As awareness of the vulnerability of isolated regions to natural disasters grows, the demand for efficient evacuation plans is increasing. However, isolated areas, such as islands, often have characteristics that make conventional methods, such as evacuation by private vehicle, impractical to infeasible. Mathematical models are conventional tools for evacuation planning. Most previous models have focused on densely populated areas, and are inapplicable to isolated communities that are dependent on marine vessels or aircraft to evacuate. This paper introduces the Isolated Community Evacuation Problem (ICEP) and a corresponding mixed integer programming formulation that aims to minimize the evacuation time of an isolated community through optimally routing a coordinated fleet of heterogeneous recovery resources. ICEP differs from previous models on resource-based evacuation in that it is highly asymmetric and incorporates compatibility issues between resources and access points. The formulation is expanded to a two-stage stochastic problem that allows scenario-based optimal resource planning while also ensuring minimal evacuation time. In addition, objective functions with a varying degree of risk are provided, and the sensitivity of the model to different objective functions and problem sizes is presented through numerical experiments. To increase efficiency, structure-based heuristics to solve the deterministic and stochastic problems are introduced and evaluated through computational experiments. The results give researchers and emergency planners in remote areas a tool to build optimal evacuation plans given the heterogeneous resource fleets available, which is something they have not been previously able to do and to take actions to improve the resilience of their communities accordingly.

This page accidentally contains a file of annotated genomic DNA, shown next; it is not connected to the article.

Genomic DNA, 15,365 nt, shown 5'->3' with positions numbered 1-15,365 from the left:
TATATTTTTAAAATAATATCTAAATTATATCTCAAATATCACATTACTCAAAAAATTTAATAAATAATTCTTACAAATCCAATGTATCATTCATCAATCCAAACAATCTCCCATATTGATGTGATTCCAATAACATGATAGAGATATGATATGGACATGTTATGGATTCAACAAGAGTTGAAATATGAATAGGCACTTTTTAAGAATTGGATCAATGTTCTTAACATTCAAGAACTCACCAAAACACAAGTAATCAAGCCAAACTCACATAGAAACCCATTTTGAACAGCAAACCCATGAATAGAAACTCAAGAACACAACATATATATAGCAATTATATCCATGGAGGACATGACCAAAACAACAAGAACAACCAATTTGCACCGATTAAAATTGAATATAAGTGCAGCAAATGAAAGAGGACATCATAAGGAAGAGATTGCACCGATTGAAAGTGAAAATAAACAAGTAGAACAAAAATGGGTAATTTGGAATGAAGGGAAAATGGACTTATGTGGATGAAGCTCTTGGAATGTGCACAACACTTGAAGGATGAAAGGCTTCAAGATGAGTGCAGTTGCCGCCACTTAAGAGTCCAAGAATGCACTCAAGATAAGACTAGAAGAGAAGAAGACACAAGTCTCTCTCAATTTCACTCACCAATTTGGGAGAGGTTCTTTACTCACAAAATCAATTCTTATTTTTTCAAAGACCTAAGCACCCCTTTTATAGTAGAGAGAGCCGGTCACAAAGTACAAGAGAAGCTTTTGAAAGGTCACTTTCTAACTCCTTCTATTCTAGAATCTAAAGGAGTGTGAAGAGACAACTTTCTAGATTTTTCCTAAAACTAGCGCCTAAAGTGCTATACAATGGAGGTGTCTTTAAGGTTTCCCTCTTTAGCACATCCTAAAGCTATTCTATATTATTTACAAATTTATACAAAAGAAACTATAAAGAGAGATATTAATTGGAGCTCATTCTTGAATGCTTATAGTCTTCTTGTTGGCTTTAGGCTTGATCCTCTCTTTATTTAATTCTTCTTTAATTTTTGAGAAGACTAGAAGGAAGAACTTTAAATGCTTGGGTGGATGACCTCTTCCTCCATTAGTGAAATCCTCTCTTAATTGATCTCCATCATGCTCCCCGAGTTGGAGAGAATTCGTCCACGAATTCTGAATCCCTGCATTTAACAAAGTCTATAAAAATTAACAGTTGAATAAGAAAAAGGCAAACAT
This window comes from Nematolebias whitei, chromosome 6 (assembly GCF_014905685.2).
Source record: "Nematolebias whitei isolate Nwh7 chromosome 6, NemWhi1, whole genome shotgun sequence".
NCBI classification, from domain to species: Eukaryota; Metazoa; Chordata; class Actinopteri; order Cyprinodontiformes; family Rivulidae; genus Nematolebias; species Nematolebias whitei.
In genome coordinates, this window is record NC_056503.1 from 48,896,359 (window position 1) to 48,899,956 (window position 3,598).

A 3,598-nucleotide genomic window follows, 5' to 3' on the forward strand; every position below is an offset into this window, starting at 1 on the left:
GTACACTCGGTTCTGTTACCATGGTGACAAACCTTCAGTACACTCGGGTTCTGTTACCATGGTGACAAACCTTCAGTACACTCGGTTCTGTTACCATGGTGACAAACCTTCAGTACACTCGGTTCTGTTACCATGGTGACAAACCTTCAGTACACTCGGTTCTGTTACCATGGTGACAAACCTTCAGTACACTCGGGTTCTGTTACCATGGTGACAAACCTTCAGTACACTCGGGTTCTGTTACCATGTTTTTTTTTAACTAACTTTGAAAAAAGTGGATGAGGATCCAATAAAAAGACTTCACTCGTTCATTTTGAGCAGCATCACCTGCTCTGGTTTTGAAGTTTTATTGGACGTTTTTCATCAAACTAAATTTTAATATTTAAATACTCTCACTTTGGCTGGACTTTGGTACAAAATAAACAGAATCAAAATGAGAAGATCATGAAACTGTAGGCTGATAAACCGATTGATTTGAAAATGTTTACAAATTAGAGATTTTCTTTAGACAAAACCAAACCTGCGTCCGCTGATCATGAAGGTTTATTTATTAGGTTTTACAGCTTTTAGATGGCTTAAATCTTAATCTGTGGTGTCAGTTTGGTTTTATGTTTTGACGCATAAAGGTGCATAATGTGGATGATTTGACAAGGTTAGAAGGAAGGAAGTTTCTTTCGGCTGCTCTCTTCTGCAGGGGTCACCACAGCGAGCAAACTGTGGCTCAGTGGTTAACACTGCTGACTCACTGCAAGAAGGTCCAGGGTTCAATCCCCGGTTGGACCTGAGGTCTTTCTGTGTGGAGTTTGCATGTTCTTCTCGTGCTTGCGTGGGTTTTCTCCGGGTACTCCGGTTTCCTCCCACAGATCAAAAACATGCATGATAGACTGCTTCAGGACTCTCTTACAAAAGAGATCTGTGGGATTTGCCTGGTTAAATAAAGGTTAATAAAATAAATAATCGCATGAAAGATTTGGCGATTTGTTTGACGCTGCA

Krutein, K. F., & Goodchild, A. (2022). The isolated community evacuation problem with mixed integer programming. In Transportation Research Part E: Logistics and Transportation Review (Vol. 161, p. 102710). Elsevier BV. https://doi.org/10.1016/j.tre.2022.10271